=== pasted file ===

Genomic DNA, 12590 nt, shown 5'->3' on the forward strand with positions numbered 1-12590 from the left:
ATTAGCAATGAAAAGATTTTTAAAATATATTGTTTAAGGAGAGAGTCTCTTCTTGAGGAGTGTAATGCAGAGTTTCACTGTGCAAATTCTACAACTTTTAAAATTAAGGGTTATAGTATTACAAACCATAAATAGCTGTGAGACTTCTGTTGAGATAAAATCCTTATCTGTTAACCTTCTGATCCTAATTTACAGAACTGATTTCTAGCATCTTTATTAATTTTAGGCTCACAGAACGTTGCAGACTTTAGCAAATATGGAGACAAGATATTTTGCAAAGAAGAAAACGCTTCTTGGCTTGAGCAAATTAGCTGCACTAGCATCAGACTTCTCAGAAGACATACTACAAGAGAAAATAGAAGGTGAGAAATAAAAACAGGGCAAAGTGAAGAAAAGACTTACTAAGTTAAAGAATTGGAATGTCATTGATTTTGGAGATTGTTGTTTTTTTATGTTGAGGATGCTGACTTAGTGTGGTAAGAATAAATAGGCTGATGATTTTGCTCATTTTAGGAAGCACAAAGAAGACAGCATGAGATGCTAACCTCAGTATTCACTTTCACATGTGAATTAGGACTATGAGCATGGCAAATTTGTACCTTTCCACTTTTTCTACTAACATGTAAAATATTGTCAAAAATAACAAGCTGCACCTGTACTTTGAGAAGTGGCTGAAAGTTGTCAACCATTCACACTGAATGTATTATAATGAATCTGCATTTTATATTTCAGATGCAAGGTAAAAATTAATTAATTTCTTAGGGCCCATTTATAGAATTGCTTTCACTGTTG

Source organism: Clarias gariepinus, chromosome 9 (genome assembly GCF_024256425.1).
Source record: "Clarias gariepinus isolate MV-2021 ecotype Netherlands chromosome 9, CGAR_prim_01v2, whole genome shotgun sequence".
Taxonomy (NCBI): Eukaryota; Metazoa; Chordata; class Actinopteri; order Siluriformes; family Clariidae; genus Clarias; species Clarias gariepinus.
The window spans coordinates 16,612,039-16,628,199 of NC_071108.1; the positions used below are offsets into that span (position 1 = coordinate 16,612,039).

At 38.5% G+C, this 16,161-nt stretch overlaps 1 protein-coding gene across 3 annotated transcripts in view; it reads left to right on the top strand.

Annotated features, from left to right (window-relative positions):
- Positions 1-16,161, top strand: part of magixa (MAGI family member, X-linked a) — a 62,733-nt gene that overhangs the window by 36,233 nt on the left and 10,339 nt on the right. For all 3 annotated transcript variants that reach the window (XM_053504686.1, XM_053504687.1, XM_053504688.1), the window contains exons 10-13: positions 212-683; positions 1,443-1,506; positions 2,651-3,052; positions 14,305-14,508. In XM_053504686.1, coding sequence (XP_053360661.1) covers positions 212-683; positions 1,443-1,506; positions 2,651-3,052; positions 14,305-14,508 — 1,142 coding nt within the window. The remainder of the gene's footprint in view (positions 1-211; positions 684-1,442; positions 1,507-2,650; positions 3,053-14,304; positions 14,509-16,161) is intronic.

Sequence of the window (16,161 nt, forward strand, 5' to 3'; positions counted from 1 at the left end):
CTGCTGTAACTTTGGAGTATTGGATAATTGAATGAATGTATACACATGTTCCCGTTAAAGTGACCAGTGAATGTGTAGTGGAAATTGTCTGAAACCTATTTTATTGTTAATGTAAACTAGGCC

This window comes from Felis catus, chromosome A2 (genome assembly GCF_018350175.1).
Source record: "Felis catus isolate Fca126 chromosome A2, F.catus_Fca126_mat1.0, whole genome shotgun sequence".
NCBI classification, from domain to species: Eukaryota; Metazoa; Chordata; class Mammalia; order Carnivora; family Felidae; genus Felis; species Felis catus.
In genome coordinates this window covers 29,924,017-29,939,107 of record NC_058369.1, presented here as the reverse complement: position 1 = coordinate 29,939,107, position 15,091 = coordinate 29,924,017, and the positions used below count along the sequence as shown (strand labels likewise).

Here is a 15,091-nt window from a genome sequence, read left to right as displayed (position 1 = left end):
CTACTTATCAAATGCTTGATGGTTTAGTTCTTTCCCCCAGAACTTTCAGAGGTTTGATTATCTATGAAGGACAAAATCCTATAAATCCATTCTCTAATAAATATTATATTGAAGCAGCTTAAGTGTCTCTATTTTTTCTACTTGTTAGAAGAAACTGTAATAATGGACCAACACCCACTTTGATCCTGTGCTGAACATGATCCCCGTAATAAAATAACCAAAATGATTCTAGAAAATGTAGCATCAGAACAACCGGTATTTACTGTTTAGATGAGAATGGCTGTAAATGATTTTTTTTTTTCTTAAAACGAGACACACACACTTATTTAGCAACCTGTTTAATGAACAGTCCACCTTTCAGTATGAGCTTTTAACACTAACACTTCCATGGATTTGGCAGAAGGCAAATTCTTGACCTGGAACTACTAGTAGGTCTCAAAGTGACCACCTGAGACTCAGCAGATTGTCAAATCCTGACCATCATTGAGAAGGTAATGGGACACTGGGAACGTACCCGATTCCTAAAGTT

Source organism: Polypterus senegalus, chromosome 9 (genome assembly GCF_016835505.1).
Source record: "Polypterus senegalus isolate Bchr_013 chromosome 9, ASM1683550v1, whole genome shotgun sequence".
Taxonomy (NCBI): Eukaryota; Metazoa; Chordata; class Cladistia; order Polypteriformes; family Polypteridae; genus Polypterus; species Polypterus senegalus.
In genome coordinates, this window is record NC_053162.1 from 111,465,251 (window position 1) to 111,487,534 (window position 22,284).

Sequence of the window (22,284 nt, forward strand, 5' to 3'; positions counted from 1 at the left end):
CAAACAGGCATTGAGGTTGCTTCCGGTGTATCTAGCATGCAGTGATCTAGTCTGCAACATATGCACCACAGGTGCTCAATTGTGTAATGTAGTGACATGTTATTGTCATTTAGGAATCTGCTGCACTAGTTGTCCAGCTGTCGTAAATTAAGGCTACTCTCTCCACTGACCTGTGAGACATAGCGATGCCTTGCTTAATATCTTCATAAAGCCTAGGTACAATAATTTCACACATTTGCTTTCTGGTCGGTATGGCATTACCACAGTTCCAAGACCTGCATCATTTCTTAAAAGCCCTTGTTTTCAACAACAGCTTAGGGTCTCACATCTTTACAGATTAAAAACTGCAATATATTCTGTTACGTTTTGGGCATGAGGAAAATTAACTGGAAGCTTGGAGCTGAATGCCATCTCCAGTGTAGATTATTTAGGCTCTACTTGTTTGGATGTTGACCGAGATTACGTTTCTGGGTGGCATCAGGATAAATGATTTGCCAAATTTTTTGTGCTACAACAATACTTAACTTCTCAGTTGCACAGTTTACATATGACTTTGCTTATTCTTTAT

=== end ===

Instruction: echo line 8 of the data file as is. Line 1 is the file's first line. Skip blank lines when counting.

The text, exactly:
Annotated features, from left to right (window-relative positions):